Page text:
Above: Chilean uncontrollables clash with riot police in Santiago, Chile, during widespread rioting on July 14, 2011.
“There they were, the voracious youth again, destroying everything, erecting barricades, clashing with police, nothing could stop them… There is fire and passion in their hearts, love and hatred on their insides, courage and decision. The beauty of chaos has returned to grace the streets, it is not only fire that adorns the asphalt, it is also the energy of the youth, the abolition of the sexes, everyone in the struggle… Will this struggle bear fruit? To want to study just to be someone in life? The individual who goes searching for real happiness, does not stop at so little, she knows that she can educate herself, and although that path is longer, that doesn’t make it less interesting, because everything else is interminable…” (Circulo Individualista Aves del Fuego)
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Urgent message for all those who have or are in danger of being labelled mentally ill
Selling cures for the problems they created
It is well known that depression has been on a steady rise in the past few decades. This increase apparently isn’t about to stop since the World Health Organization (WHO) recently predicted that, by 2020, depression would be the second most prevalent health problem in the world, just below heart disease, and offered as an explanation that this was due to a previous underestimation of the number of people suffering from this “illness”.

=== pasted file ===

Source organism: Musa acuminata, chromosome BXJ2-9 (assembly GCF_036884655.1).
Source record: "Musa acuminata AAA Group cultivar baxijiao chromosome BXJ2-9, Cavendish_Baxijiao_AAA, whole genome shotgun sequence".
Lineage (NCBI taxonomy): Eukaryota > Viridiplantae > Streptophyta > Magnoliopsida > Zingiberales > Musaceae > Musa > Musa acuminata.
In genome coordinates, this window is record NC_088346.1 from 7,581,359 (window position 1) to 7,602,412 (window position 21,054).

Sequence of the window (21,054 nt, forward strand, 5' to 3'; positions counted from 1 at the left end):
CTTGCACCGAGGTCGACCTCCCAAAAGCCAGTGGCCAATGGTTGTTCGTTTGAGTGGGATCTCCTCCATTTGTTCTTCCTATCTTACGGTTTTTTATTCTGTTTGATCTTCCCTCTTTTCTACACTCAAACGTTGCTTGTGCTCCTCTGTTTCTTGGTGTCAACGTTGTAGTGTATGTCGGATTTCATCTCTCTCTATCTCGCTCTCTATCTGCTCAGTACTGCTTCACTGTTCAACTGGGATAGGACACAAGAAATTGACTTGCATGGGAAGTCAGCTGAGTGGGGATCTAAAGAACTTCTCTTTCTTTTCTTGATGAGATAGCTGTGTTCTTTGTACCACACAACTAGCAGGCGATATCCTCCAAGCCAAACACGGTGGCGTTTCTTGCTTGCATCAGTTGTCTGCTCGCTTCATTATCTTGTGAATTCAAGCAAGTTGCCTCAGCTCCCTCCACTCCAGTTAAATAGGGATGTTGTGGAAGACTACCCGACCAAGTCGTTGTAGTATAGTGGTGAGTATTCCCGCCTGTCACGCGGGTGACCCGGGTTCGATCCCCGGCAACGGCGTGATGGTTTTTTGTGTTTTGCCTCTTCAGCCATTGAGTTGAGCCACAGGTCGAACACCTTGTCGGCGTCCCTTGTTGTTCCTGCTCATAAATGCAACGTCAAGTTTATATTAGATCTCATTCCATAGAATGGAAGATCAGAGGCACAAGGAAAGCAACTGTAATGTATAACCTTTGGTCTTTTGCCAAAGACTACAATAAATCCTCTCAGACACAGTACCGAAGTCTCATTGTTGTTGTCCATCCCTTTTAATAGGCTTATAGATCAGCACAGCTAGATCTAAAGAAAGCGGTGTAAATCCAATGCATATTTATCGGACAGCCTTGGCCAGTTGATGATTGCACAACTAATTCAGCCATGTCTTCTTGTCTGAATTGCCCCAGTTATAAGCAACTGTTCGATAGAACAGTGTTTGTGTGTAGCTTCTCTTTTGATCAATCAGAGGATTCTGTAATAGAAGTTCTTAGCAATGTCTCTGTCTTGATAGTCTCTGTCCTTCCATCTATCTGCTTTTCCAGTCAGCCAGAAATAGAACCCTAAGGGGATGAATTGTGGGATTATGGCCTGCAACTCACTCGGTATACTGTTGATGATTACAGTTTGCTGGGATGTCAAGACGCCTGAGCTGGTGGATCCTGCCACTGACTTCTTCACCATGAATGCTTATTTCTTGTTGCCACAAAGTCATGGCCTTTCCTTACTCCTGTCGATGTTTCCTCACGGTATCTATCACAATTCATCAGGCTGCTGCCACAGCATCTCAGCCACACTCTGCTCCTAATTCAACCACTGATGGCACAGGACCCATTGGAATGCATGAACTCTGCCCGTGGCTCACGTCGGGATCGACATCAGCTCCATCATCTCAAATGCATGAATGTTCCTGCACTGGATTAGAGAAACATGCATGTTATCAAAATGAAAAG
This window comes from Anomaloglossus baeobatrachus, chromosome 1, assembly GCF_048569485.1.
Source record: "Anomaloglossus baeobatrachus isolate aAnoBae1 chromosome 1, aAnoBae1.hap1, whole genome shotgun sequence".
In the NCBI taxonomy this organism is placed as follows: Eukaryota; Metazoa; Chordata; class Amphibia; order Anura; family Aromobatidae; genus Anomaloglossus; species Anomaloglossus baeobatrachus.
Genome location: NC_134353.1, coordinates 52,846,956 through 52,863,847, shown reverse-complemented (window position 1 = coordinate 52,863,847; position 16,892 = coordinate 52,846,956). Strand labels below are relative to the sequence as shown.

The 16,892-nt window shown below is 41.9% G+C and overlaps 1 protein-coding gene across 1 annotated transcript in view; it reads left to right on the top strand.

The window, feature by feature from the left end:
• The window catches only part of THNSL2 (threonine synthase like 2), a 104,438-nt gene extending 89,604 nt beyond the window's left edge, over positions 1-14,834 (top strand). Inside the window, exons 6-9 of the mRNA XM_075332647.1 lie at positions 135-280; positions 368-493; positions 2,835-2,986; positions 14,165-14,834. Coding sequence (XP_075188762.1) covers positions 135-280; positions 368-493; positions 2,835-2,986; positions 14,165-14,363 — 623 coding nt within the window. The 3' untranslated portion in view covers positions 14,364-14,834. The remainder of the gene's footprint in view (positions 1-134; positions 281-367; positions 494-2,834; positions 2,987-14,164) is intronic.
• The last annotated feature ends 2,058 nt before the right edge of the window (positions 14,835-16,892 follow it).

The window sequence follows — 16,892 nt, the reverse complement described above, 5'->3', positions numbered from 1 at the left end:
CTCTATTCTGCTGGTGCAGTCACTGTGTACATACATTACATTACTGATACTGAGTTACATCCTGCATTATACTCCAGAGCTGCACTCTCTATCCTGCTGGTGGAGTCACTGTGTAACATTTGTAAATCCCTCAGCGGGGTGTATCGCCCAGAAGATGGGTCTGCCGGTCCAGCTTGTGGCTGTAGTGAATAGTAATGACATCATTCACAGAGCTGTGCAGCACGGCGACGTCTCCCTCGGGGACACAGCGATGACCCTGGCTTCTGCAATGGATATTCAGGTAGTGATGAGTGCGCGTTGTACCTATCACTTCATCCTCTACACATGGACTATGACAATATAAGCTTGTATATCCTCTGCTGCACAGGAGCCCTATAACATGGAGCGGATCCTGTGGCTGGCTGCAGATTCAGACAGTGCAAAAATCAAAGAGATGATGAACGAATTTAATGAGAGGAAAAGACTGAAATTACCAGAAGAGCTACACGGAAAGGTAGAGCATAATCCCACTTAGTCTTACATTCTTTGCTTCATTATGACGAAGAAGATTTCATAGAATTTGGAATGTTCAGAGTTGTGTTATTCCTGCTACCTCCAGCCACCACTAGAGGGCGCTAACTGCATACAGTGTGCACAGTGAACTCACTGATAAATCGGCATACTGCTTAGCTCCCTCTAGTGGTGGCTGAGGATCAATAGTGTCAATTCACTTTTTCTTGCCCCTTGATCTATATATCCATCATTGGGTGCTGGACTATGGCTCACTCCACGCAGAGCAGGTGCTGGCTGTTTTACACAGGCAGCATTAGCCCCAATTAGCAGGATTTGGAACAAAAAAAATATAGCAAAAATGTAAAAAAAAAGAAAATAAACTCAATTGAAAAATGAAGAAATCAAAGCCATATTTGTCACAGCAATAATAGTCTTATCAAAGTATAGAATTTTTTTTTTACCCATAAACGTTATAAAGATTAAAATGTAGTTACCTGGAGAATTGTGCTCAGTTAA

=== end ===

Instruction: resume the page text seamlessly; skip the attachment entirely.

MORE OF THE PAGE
Couldn’t the increasing feeling of emptiness and worthlessness characteristic of depression be related to the society we live in, at a time when people lose themselves in consumption and mass entertainment to avoid thinking about their miserable life, their economic survival or the ongoing destruction of the planet? While the “experts” paid by pharmacology corporations will invariably answer that depression is a brain disorder due to a “chemical imbalance”, the result of some faulty genes they have yet to identity, we cannot help to wonder how this could not be environmental considering there was no such thing as depression in Africa before colonization?
Depression has widely been touted as endemic to the 20-something generation. Severe depression is 10 times more prevalent today than it was 50 years ago, and it strikes a full decade earlier in life on average than it did a generation ago. Such feelings and behaviours testify to frustration and despair that have nowhere to go when the social landscape is so frozen. Disaffection or even opposition are quickly marketed into sellable style images; alienation as fashion. Meanwhile suicide, perhaps the ultimate regression, has been on a steady rise for several decades.
– John Zerzan